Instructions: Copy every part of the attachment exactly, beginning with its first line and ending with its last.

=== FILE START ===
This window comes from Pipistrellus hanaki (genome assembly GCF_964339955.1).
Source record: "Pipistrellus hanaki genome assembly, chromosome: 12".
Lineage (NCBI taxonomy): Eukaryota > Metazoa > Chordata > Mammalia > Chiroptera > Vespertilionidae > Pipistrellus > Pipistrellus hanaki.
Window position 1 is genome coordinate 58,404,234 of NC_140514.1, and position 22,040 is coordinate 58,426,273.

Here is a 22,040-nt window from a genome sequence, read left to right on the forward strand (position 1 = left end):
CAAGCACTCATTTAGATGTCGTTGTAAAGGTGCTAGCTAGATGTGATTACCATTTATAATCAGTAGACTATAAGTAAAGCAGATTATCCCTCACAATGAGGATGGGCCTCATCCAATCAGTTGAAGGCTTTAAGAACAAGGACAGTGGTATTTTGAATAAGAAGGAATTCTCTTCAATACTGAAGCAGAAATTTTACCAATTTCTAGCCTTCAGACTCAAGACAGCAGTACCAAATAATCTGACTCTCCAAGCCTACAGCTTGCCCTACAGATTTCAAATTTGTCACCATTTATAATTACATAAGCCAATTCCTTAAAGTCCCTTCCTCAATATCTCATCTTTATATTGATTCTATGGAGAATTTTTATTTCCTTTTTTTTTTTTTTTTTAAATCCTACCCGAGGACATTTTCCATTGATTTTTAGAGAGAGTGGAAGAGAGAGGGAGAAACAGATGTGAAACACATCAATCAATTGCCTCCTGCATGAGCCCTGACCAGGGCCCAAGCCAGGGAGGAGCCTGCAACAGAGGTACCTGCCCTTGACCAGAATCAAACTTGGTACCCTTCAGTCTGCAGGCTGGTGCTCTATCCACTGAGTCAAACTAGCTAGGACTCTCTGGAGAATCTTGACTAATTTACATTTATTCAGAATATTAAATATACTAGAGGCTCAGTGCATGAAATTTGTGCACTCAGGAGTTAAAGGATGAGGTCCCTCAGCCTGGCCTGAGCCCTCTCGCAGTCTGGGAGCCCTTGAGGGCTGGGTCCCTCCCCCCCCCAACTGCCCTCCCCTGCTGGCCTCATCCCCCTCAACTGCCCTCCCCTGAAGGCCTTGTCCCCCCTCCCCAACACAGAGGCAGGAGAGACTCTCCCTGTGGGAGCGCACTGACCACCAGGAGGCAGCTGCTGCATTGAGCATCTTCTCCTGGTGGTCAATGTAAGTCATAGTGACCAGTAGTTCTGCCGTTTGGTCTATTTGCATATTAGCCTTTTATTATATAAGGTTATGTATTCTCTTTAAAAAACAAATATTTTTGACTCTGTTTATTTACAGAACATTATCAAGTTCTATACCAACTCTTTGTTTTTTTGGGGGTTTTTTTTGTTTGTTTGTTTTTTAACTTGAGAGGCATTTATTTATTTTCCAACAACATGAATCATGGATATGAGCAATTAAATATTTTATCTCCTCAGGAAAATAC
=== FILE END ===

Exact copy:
This window comes from Pipistrellus hanaki (genome assembly GCF_964339955.1).
Source record: "Pipistrellus hanaki genome assembly, chromosome: 12".
Lineage (NCBI taxonomy): Eukaryota > Metazoa > Chordata > Mammalia > Chiroptera > Vespertilionidae > Pipistrellus > Pipistrellus hanaki.
Window position 1 is genome coordinate 58,404,234 of NC_140514.1, and position 22,040 is coordinate 58,426,273.

Here is a 22,040-nt window from a genome sequence, read left to right on the forward strand (position 1 = left end):
CAAGCACTCATTTAGATGTCGTTGTAAAGGTGCTAGCTAGATGTGATTACCATTTATAATCAGTAGACTATAAGTAAAGCAGATTATCCCTCACAATGAGGATGGGCCTCATCCAATCAGTTGAAGGCTTTAAGAACAAGGACAGTGGTATTTTGAATAAGAAGGAATTCTCTTCAATACTGAAGCAGAAATTTTACCAATTTCTAGCCTTCAGACTCAAGACAGCAGTACCAAATAATCTGACTCTCCAAGCCTACAGCTTGCCCTACAGATTTCAAATTTGTCACCATTTATAATTACATAAGCCAATTCCTTAAAGTCCCTTCCTCAATATCTCATCTTTATATTGATTCTATGGAGAATTTTTATTTCCTTTTTTTTTTTTTTTTTAAATCCTACCCGAGGACATTTTCCATTGATTTTTAGAGAGAGTGGAAGAGAGAGGGAGAAACAGATGTGAAACACATCAATCAATTGCCTCCTGCATGAGCCCTGACCAGGGCCCAAGCCAGGGAGGAGCCTGCAACAGAGGTACCTGCCCTTGACCAGAATCAAACTTGGTACCCTTCAGTCTGCAGGCTGGTGCTCTATCCACTGAGTCAAACTAGCTAGGACTCTCTGGAGAATCTTGACTAATTTACATTTATTCAGAATATTAAATATACTAGAGGCTCAGTGCATGAAATTTGTGCACTCAGGAGTTAAAGGATGAGGTCCCTCAGCCTGGCCTGAGCCCTCTCGCAGTCTGGGAGCCCTTGAGGGCTGGGTCCCTCCCCCCCCCAACTGCCCTCCCCTGCTGGCCTCATCCCCCTCAACTGCCCTCCCCTGAAGGCCTTGTCCCCCCTCCCCAACACAGAGGCAGGAGAGACTCTCCCTGTGGGAGCGCACTGACCACCAGGAGGCAGCTGCTGCATTGAGCATCTTCTCCTGGTGGTCAATGTAAGTCATAGTGACCAGTAGTTCTGCCGTTTGGTCTATTTGCATATTAGCCTTTTATTATATAAGGTTATGTATTCTCTTTAAAAAACAAATATTTTTGACTCTGTTTATTTACAGAACATTATCAAGTTCTATACCAACTCTTTGTTTTTTTGGGGGTTTTTTTTGTTTGTTTGTTTTTTAACTTGAGAGGCATTTATTTATTTTCCAACAACATGAATCATGGATATGAGCAATTAAATATTTTATCTCCTCAGGAAAATAC